Gaia, the Scientist

There exists a social hierarchy within science that strikes people who are not mixed up in it as ridiculous. It goes like this: Mathematicians are superior to Physicists, who are, in turn, superior to Chemists, who are of course, superior to Biologists. There’s also a pecking order within each of these disciplines. Take biology, for example: Geneticists are superior to Biochemists, who are superior to Ecologists. The system breaks down when we come to sociology, psychology, and anthropology and devolves into a debate as to whether the social sciences are really Sciences after all.

Scientists arguing about whether a science qualifies as Science is more common than you might think. Zoom in, and you’ll see scientists arguing about who does (and doesn’t) qualify as a Scientist. Within the last five decades or so, it is generally accepted that more and more women have become Scientists, which implies that if we look back in time, there were fewer and fewer. This ultimately begs the question: Who was the first Woman Scientist?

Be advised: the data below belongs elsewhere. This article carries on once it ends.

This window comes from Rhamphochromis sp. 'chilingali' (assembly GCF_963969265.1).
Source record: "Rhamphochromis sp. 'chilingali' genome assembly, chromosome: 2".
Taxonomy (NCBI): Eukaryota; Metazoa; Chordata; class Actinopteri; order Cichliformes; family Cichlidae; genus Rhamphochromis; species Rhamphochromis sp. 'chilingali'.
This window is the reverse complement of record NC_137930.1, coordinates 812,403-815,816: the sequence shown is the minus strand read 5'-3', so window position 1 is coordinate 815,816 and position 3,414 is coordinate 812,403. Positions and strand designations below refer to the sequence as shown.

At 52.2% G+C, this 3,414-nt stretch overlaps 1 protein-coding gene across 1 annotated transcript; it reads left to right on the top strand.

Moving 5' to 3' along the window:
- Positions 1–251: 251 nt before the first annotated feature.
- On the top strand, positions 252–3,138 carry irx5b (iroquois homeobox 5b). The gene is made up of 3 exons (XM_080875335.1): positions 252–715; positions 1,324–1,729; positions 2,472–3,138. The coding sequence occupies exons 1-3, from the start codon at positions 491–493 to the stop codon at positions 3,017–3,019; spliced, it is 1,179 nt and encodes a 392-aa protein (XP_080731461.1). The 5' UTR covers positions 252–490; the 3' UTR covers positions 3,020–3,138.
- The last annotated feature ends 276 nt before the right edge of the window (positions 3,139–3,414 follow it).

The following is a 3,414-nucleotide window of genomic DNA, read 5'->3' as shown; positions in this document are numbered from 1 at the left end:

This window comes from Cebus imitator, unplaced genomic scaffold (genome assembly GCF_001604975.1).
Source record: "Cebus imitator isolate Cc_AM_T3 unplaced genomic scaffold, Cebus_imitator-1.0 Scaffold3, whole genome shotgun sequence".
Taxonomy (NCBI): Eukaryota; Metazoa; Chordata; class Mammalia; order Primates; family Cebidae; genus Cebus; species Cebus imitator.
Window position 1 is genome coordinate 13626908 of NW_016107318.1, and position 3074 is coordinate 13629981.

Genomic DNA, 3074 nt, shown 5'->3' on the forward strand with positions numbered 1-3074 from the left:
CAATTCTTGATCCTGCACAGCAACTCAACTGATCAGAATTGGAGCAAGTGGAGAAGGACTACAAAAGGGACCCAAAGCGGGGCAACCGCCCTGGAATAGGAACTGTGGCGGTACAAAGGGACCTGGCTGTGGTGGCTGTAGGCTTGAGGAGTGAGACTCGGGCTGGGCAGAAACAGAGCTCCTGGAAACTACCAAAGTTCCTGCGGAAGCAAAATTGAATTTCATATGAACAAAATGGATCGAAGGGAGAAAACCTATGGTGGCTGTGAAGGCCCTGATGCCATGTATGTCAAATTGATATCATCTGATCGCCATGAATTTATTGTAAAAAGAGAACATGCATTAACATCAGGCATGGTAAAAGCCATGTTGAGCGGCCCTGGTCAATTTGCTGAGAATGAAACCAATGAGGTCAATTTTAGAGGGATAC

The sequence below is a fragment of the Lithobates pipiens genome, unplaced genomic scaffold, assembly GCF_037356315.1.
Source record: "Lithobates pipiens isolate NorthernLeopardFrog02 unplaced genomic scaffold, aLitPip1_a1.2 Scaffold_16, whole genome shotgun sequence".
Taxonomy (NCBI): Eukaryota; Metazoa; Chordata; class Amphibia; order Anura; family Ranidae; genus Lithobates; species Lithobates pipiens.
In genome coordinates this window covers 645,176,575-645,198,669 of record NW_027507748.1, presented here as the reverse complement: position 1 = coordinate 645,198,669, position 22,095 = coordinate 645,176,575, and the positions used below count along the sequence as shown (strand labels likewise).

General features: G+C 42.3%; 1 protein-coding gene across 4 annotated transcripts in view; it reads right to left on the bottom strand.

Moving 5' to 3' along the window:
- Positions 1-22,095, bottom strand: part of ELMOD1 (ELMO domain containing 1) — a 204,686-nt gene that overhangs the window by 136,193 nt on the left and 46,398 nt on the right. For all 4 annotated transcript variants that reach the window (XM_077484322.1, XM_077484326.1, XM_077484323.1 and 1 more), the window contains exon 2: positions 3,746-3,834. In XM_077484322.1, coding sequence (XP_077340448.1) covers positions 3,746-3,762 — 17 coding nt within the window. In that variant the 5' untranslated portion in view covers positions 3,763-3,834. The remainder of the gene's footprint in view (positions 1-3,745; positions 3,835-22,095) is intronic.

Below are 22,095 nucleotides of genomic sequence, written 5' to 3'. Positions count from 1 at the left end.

By then I was myself a mother and still questioning whether I was a Scientist, or if I ever really could be.

Was it Marie Curie? She discovered the element as more of an Artist: “The scientific history of radium is beautiful. And this is proof that scientific work must be done for itself, for the beauty of science,” she wrote in 1921.

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